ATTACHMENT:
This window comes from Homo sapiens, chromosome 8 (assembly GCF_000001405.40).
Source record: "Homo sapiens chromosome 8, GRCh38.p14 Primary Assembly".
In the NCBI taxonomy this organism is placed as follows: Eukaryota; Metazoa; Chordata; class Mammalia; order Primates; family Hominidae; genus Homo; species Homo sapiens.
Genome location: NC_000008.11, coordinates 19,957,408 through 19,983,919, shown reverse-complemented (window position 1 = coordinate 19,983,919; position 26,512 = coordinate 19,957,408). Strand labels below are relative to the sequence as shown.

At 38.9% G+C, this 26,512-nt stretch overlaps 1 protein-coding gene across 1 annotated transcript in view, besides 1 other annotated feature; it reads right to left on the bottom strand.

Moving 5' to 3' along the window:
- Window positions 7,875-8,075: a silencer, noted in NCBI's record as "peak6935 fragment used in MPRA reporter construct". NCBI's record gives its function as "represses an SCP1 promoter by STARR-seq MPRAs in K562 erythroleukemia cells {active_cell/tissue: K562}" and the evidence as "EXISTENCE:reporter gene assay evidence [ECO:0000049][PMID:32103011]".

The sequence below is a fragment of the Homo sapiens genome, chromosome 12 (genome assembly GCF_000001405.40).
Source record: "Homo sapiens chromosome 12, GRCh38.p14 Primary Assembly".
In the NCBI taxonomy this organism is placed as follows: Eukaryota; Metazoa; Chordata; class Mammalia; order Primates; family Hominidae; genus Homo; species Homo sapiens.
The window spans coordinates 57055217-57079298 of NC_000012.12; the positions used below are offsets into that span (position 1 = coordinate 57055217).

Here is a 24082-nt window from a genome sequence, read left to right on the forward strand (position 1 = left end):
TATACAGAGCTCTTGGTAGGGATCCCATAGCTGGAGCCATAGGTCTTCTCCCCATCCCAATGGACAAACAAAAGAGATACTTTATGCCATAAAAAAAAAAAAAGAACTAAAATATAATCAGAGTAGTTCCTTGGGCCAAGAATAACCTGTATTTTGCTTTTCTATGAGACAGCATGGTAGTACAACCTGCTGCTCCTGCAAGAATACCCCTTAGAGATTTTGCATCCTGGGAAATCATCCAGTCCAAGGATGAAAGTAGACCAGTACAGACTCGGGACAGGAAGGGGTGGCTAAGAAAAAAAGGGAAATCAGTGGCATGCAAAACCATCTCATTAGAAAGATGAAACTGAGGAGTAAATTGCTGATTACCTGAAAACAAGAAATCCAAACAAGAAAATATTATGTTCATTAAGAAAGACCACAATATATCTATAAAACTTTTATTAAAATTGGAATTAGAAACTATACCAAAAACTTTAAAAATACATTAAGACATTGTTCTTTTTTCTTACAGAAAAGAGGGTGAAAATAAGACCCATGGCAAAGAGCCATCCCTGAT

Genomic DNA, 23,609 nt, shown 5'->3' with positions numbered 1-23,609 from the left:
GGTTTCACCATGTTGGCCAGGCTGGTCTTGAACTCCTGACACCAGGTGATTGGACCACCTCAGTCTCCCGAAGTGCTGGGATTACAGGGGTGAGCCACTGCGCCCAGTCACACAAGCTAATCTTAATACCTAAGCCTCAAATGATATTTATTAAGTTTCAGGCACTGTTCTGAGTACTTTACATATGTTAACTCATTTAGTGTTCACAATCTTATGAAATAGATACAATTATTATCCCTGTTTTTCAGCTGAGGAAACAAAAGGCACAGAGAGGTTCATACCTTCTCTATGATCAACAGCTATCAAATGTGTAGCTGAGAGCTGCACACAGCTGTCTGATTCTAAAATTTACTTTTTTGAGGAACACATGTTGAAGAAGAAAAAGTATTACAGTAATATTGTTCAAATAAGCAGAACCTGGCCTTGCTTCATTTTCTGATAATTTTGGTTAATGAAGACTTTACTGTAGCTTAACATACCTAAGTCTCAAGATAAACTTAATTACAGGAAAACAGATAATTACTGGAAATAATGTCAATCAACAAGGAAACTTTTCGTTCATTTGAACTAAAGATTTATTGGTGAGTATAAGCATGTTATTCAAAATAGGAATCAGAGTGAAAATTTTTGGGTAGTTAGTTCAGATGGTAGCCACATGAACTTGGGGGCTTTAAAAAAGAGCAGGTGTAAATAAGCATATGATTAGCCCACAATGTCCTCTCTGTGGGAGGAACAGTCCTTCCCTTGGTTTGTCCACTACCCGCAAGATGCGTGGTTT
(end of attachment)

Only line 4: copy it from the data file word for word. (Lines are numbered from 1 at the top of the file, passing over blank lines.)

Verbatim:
Genome location: NC_000008.11, coordinates 19,957,408 through 19,983,919, shown reverse-complemented (window position 1 = coordinate 19,983,919; position 26,512 = coordinate 19,957,408). Strand labels below are relative to the sequence as shown.